Portuguese / Spanish / English

Trump suggested soldiers shoot migrants in the leg to deter them from entering the US

Honduran migrants heading in a caravan to the US, holding up a crying baby while they struggle to cross one of the gates of the Guatemala-Mexico international border bridge in Ciudad Hidalgo, Chiapas state, Mexico, on 19 October, 2018 [PEDRO PARDO/AFP/Getty Images]
Migrants are stopped by police as they struggle to cross one of the gates in Mexico on 19 October 2018 [PEDRO PARDO/AFP/Getty Images]

A New York Times report has revealed that US President Donald Trump suggested soldiers shoot migrants crossing the Mexico border in the leg and that a moat filled with alligators and snakes be dug out to deter them from entering.

After interviewing over a dozen White House and administration officials anonymously, the NYT has shed light on what took place in a meeting in the Oval Office in March.

Trump reportedly told his advisers to shut down the 2,000 mile border with Mexico by midday the following day. It was in private that he talked about the snake-filled moat, adding that he wanted an electrified wall with human flesh piercing spikes.

Trump ordered that the construction of the wall should speed up and when then Secretary of Homeland Security Kirstjen Nielson told him he needed permission from land owners, he said take it and let them sue us.

READ: HRW responds to Trump: Sisi is no 'Great Leader'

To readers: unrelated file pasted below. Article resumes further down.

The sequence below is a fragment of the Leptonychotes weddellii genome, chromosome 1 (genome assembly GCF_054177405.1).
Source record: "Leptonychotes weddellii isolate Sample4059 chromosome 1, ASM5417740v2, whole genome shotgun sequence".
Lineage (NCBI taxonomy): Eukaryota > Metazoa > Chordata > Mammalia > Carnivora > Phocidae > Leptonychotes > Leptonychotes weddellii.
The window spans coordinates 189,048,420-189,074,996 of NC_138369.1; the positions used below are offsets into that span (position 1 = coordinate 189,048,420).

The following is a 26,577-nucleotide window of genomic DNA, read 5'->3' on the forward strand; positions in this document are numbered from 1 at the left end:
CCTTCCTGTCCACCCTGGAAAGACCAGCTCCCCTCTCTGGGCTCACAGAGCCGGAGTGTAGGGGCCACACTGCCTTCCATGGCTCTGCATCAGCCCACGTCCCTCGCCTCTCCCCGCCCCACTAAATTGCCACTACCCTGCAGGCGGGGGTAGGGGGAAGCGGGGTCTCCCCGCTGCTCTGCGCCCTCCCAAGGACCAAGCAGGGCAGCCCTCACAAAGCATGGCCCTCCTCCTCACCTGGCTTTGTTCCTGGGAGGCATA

Nielson resigned shortly afterwards.

"You're making me look like an idiot! I ran on this. It's my issue," the president said in a comment that underscores his agenda.

A key element of his presidential campaign was a promise to crackdown on illegal immigration.

In 2018 his zero tolerance policy separated over 2,300 children from their parents at the Mexican border.

During his presidential campaign in 2015 Trump issued a press releases calling for "a total and complete shutdown of Muslims entering the United States."

READ: Half of American voters say Trump is racist

In August a Palestinian student was initially denied entry into the US where he had been accepted at Harvard after immigration officials checked his social media posts at the airport and found that people on his friends list had posted critical comments about the US.

Ismail Ajjawi said he was questioned about his religion and religious practices before his visa was cancelled and he was deported.

Americans take part in a rally called 'I Am A Muslim Too' in solidarity with American Muslims in New York, US on 19 February 2017 [Volkan Furuncu/Anadolu Agency]

Americans take part in a rally called 'I Am A Muslim Too' in solidarity with Muslims in New York, US on 19 February 2017 [Volkan Furuncu/Anadolu Agency]

Trump's Muslim travel ban is a controversial policy which has been revised several times since he took office. It bans nationals of the Muslim-majority countries of Iran, Libya, Somalia, Libya, Syria and Yemen from entering the US.

It has been challenged in the courts on the grounds that it has a religious bias at heart.

In December 2018 a terminally ill boy in the US died. His Yemeni mother who lived in Egypt fought a court battle to see him before he died after having previously being denied entry due to Trump's travel ban.

That year the US administration denied over 37,000 visa applications.

Asia & AmericasMexicoNewsUS
Show Comments
Writing Palestine - Celebrating the tenth year of the Palestine Book Awards - Buy your copy of the book now
Show Comments